8. Kveikur by Sigur Ros
After peaking in 2005 with Takk... Sigur Ros had nearly become prisoners of their own prettiness. They were still capable of pumping out cinematic crescendos and angelic choirs in their sleep, but it often seemed like they were doing just that. But with Kveikur it seems like they have snapped out of their stupor. Being reduced to a three piece in the wake of multi-instrumentalist Kjartan Sveinsson’s departure has forced Sigur Ros to refocus their creative energy, and in the process they’ve discovered the power of rhythm.  Kveikur is the first Sigur Ros album to bring drums and bass to the forefront of their arrangements, and as a result the songs don’t just shimmer, they soar. The increase in momentum hasn’t come at the expense of the band’s ability to pull at heartstrings and the combination of these two strengths makes this collection some of the most effective work in the Sigur Ros discography. Some songs, like the title track or “Brennisteinn,” even explore harsher territory that could qualify the band as Swans-Lite. Kveikur isn’t just a strong album on its own, it also points to a whole host of great material yet to come.

7. Colored Sands by Gorguts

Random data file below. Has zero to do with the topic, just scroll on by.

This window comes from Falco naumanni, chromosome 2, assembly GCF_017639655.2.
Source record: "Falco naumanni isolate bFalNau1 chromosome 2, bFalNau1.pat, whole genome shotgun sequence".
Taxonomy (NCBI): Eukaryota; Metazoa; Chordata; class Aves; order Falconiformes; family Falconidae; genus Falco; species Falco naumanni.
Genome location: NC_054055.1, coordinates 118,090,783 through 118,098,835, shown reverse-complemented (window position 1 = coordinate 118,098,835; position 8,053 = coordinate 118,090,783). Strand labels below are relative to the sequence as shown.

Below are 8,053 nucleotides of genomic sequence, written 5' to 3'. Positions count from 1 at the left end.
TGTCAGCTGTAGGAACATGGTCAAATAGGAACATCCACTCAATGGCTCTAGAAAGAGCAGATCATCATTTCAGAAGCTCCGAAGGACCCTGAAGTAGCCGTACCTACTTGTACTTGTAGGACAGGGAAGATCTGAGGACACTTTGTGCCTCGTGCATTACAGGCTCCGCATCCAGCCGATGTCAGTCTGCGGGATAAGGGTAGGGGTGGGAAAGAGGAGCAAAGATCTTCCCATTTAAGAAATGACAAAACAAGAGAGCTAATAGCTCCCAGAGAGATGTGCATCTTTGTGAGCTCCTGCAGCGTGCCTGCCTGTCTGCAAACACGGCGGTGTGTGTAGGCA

The problem with brutality is you can always get used to it. No matter how low you tune, how fast you play, how mind bogglingly complicated you make your songs, with enough listens the human brain will normalize it and turn it into background noise. Therefore, if you’re going to be making heavy music, you better have your songwriting skills on lock. Luckily for Gorguts, Luc Lemay is one of death metal’s few auteurs. Backed by a band rivaling the super groups of Death’s golden era, Lemay has crafted a death metal album that may not be the heaviest (or even as weird as the last two Gorguts albums) but is certainly up there as one of the best. Given the pedigree of the performers, the playing is appropriately off the charts, but what really makes Colored Sands special is the way it ebbs and flows between various extremes. Lemay and company can melt brains with the best of them, but they also know when to pull back and let the power of a simpler riff carry the weight of the song. And perhaps most impressively, they know exactly when to drop a Shostakovich-esque string quartet smack dab in the middle of a metal album. I’m sure that in a few months I’ll have acclimated myself to the harsh world of Colored Sands and will have to move onto something even crazier to get my fix, but until then I’m going to have an absolute blast every time I spin this one.